How would you describe your politics? How long have you had them? My basic political outlook is libertarian. This is small government, local government and social liberal. After going through a youthful phase of left-leaning when Robert Kennedy was running, I have been libertarian since reading Ayn Rand in high school.
How long have you been reading Reason? What introduced you to the magazine/website? I started reading Reason in the late 1970s. My wife's former boss was an editor at an Objectivist-type college newpaper at MIT called Ergo. Discussions with him led me to Reason magazine. I subscribed to the magazine off and on during the '80s and early '90s and have been a full time subscriber for a good 10+ years.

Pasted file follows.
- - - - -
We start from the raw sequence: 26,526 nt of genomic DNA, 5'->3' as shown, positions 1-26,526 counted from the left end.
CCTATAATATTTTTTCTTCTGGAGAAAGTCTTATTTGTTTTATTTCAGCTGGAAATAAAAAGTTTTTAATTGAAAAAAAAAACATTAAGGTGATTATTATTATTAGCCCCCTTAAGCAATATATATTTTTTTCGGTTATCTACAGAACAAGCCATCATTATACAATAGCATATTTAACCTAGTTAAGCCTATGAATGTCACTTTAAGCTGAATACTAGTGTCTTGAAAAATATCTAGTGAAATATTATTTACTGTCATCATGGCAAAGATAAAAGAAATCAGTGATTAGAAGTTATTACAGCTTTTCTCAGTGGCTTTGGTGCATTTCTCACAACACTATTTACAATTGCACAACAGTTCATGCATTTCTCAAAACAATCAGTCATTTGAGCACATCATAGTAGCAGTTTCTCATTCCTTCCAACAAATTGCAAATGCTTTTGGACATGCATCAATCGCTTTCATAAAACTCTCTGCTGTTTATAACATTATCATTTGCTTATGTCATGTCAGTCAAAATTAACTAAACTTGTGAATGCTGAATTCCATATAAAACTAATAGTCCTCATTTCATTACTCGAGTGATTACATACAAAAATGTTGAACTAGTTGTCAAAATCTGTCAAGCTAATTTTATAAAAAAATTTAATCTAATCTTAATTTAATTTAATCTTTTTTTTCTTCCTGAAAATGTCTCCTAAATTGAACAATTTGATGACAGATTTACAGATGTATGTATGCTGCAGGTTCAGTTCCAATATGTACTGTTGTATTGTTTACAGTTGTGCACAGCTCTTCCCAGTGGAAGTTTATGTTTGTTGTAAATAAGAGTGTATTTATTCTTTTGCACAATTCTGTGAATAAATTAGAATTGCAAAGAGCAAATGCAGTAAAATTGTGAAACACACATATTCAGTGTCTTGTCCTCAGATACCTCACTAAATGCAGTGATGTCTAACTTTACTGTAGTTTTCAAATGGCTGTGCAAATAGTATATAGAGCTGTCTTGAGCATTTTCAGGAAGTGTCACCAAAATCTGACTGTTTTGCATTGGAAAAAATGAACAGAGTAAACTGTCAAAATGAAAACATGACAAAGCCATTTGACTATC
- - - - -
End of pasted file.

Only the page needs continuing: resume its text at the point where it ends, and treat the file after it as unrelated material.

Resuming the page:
What do you like most about it? Do you have a favorite writer or favorite"beat"? The two characteristics that I like most about Reason magazine are:
1. The topics picked are not just the top current "hot" items but are often important items to longer-term cultural, political, and legal issues.
2. The views and positions taken are not dogmatic or doctrinaire. They are carefully "Reasoned" and if facts/information changes, the Reason writers will adjust.
As far as a favorite writer/beat, it would be Katherine Mangu-Ward and her focus on education issues. So many of today's problems are related to poor education and the politics of education (ie., public teachers unions, student loan policy, etc).
That is to say, why do you consider it something to which it is worth donating your hard-earned money? Reason is the most intellectually honest, consistently straight forward magazine in the public domain. I need it to feed my brain and as an antidote to blur of information (not insight) from the mainstream media.
Name: Steve "CN" Stephens